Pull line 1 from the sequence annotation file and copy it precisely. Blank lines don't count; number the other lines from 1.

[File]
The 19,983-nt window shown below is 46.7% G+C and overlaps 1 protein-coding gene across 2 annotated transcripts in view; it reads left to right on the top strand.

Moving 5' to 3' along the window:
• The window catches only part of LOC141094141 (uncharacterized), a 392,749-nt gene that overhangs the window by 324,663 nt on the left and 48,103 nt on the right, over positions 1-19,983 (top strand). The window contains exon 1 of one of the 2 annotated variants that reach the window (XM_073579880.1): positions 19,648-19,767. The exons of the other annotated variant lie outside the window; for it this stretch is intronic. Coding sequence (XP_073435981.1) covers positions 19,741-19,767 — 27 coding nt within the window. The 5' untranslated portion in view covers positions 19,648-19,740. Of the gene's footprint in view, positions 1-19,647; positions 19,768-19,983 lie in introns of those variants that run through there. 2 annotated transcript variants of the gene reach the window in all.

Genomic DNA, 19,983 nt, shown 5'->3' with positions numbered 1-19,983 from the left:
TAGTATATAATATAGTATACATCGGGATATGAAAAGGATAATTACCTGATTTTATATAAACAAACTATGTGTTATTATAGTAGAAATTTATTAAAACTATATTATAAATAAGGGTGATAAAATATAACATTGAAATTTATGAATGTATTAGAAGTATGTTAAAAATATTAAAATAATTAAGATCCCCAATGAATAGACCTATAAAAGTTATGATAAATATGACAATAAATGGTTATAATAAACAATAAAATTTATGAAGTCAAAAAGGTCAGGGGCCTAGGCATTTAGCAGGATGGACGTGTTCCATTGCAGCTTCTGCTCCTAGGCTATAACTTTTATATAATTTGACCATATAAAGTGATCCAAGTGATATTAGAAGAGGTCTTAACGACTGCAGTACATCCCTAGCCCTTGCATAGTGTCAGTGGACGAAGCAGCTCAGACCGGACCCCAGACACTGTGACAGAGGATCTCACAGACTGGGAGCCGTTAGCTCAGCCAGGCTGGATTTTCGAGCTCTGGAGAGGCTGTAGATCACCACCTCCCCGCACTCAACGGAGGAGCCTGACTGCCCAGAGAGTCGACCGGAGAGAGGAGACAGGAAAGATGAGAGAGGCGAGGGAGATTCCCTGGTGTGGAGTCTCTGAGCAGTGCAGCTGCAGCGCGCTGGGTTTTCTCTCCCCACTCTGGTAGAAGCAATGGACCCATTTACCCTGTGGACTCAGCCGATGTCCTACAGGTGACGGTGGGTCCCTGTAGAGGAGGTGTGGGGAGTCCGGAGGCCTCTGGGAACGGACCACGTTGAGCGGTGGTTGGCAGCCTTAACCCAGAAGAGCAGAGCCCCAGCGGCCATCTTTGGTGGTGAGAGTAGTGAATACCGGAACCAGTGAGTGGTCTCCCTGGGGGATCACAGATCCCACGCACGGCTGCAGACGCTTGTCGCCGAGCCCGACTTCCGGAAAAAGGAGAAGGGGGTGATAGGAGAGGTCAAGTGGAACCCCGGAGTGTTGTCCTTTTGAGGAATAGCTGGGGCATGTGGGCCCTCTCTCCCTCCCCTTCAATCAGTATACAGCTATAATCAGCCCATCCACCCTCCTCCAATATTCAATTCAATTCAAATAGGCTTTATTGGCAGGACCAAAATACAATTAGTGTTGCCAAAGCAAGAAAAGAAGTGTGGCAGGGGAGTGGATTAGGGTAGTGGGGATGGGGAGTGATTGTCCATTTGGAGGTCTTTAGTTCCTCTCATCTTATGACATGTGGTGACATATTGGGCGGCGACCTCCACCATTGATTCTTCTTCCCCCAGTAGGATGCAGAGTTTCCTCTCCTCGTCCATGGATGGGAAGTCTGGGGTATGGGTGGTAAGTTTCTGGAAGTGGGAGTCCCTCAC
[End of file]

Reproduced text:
The 19,983-nt window shown below is 46.7% G+C and overlaps 1 protein-coding gene across 2 annotated transcripts in view; it reads left to right on the top strand.